Before the health crisis and all the unknowns it’s brought to communities across the world, Padington was training almost five hours a day, five days a week.

She would spend Monday, Tuesday, Thursday, Friday and Saturday doing two swim sessions and a weight session, while Wednesday and Sunday were off.

Now, she’s just doing what she’s able.

“It’s really just trying to get out and do what I can,” she says. “But it’s not nearly as much as I would normally be doing.”

Last spring Padington finished her second year at the University of Minnesota’s Education program, where she was majoring in teaching English as a Second Language. She took this year off to focus on her Olympic dream. In January she announced that she wouldn’t be returning to Minnesota, but instead would continue her schooling and NCAA swimming career at North Carolina State University.

View this post on Instagram

The best hiking partners a girl could ask for 🐶

A post shared by Mackenzie Padington (@mackenzie.padington) on

Since no official decision has been announced, it’s not known how her studies may be affected.

“There’s a lot of things up in the air right now with Swimming Canada and the way things are going to run, especially if the Olympics do happen next year,” she says. “So I’m just going to have to kind of wait and see how the cards get dealt to me.”

For now, she says, she’s staying in Victoria and continuing her dryland training.

As of March 23, the dust from Team Canada’s decision was still settling and the International Olympic Committee (IOC) had not responded.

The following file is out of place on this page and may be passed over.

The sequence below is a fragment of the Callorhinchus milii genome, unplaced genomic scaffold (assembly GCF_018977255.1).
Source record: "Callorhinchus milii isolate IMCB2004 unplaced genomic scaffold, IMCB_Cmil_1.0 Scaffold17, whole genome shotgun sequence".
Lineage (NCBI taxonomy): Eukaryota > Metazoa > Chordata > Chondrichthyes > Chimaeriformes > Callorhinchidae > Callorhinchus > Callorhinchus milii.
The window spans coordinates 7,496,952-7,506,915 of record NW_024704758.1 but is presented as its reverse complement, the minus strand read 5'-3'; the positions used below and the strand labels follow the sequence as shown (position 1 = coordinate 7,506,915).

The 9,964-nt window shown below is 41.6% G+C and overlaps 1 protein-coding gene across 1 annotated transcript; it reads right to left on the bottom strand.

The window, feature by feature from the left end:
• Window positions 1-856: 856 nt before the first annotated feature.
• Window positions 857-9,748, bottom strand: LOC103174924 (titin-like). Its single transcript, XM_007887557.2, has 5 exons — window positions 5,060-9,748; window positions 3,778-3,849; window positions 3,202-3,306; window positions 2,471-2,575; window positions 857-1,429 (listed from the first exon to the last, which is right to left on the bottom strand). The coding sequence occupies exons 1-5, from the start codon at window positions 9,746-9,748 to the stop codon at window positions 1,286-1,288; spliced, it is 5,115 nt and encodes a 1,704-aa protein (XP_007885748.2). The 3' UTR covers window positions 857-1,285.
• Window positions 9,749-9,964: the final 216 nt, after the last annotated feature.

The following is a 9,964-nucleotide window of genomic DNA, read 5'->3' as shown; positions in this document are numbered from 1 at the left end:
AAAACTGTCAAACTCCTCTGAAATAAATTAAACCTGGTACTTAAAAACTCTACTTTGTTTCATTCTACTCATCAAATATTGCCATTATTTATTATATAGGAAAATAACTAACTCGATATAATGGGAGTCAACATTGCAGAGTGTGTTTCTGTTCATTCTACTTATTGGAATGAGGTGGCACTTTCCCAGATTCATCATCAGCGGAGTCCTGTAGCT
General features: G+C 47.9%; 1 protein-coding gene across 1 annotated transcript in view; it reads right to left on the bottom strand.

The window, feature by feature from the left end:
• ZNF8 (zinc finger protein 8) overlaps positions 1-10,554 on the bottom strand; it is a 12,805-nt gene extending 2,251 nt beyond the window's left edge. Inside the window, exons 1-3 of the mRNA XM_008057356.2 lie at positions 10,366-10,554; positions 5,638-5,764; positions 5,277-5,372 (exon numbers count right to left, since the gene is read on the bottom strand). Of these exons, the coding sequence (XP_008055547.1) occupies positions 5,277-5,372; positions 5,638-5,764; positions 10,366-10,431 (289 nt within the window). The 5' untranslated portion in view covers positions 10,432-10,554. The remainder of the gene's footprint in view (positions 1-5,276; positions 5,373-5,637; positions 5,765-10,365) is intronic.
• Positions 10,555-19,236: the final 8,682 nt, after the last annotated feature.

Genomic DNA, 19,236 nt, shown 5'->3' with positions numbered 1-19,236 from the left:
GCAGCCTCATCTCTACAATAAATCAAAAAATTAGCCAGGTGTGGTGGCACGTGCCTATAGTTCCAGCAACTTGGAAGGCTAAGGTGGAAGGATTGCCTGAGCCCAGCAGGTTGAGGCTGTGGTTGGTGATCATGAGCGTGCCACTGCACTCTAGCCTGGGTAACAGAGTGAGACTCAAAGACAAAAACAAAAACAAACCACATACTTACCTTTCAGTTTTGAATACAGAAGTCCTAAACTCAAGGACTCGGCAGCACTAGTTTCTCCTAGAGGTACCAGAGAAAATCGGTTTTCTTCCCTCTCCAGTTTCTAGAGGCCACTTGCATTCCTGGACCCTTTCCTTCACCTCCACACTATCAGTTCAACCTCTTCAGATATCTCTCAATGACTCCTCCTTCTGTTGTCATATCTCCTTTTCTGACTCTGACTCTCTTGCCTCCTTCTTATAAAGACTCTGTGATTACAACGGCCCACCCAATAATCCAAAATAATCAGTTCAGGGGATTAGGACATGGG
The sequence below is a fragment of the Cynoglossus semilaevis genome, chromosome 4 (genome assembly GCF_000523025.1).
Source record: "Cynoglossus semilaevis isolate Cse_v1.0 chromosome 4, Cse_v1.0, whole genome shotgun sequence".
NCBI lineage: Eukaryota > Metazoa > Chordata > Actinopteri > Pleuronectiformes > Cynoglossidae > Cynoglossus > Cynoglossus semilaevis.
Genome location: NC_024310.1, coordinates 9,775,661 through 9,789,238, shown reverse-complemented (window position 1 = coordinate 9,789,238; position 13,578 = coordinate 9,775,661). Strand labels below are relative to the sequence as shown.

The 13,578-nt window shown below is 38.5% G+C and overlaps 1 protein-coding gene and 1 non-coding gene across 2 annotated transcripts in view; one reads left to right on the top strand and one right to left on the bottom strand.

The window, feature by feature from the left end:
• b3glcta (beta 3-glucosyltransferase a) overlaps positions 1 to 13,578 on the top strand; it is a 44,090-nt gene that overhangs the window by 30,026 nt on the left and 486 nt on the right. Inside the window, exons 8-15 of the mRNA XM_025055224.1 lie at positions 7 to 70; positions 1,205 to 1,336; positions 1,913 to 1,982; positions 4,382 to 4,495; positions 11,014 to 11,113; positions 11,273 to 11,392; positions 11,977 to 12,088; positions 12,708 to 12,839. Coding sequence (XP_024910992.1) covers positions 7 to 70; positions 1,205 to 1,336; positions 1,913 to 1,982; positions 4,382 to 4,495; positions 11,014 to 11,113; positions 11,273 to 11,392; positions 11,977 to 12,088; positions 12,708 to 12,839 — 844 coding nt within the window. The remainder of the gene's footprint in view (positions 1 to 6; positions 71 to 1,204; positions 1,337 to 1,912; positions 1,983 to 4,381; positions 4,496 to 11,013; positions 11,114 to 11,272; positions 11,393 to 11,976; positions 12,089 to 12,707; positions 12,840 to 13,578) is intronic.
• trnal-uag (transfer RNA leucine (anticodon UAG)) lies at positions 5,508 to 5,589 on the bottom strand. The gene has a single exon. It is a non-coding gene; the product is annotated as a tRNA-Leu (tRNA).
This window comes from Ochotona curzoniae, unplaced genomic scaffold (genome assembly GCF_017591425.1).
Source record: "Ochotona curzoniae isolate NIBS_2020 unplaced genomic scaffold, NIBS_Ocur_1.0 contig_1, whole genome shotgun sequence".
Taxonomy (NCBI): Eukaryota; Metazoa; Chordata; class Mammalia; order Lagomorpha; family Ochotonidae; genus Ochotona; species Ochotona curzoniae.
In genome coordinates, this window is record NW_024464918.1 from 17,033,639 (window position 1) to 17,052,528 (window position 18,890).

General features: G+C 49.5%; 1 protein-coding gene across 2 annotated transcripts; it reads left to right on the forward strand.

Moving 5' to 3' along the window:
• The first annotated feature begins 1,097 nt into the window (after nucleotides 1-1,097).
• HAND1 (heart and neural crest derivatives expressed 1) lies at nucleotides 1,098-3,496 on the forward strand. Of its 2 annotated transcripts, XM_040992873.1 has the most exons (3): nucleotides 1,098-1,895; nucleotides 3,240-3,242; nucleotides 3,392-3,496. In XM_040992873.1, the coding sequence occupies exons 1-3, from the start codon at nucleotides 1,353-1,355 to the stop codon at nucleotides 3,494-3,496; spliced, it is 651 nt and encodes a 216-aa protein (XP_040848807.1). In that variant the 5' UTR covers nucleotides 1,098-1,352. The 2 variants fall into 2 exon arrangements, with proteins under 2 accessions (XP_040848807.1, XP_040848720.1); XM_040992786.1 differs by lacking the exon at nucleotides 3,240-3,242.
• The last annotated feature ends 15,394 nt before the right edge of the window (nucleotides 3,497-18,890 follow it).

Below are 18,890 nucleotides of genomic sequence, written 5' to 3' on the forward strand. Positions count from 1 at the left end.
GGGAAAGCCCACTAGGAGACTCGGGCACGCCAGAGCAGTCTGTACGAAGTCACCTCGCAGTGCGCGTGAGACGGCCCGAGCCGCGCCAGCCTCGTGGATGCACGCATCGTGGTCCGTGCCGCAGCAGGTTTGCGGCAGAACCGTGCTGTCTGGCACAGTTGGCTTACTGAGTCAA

The Olympics are scheduled to start July 24, while the Paralympics are set for Aug. 25.

On March 23, Canadian IOC member Dick Pound told the Canadian Press he believes the Games will be postponed. A decision is expected within four weeks.

“I just think that a lot of other countries are going to kind of follow in the footsteps that we just took,” says Padington. “I think there’s going to be a cascading effect that’s going to happen and I think it will force the hand of the IOC to either cancel or postpone the Olympics.”

The Australian Olympic Committee is encouraging its athletes to train for the Games in the summer of 2021, while Team Canada says the national Olympic committees of Norway, Brazil, Poland and Slovenia are also lobbying for a postponement.

In the meantime, Padington says she’s learning to control what she can.

“I’m starting to realize that I can’t control the uncontrollables right now,” she says. “I can only control what’s in my court.”


@marissatiel
marissa.tiel@campbellrivermirror.com

Like us on Facebook and follow us on Twitter.

CoronavirusTokyo 2020 Summer Olympics

Get local stories you won't find anywhere else right to your inbox.
Sign up here

Just Posted

Nanaimo RCMP are looking for Peter Ludvigson who is wanted on a Canada-wide warrant. (Photo submitted)
Nanaimo man wanted, police say he violated terms of his release

Warrant out for 45-year-old Peter Ludvigson

Nanaimo’s Fiddelium fiddle ensemble, seen here at a fiddle workshop with visiting instructors Gordon Stobbe and J.J. Guy this summer, is recording its first album. (Photo courtesy Trish Horrocks)
Nanaimo youth fiddle ensemble Fiddelium recording first album

Fiddlers recording their parts one at a time in observance of COVID-19 safety

Jesse Savidant, 31, is wanted by the RCMP after failing to appear in provincial court in Nanaimo in December. Police warn Savidant should be considered violent. (Photo Submitted)
Warrant out for man with alleged stolen property offences across Vancouver Island

Jesse Savidant did not appear for court date in Nanaimo last month, say RCMP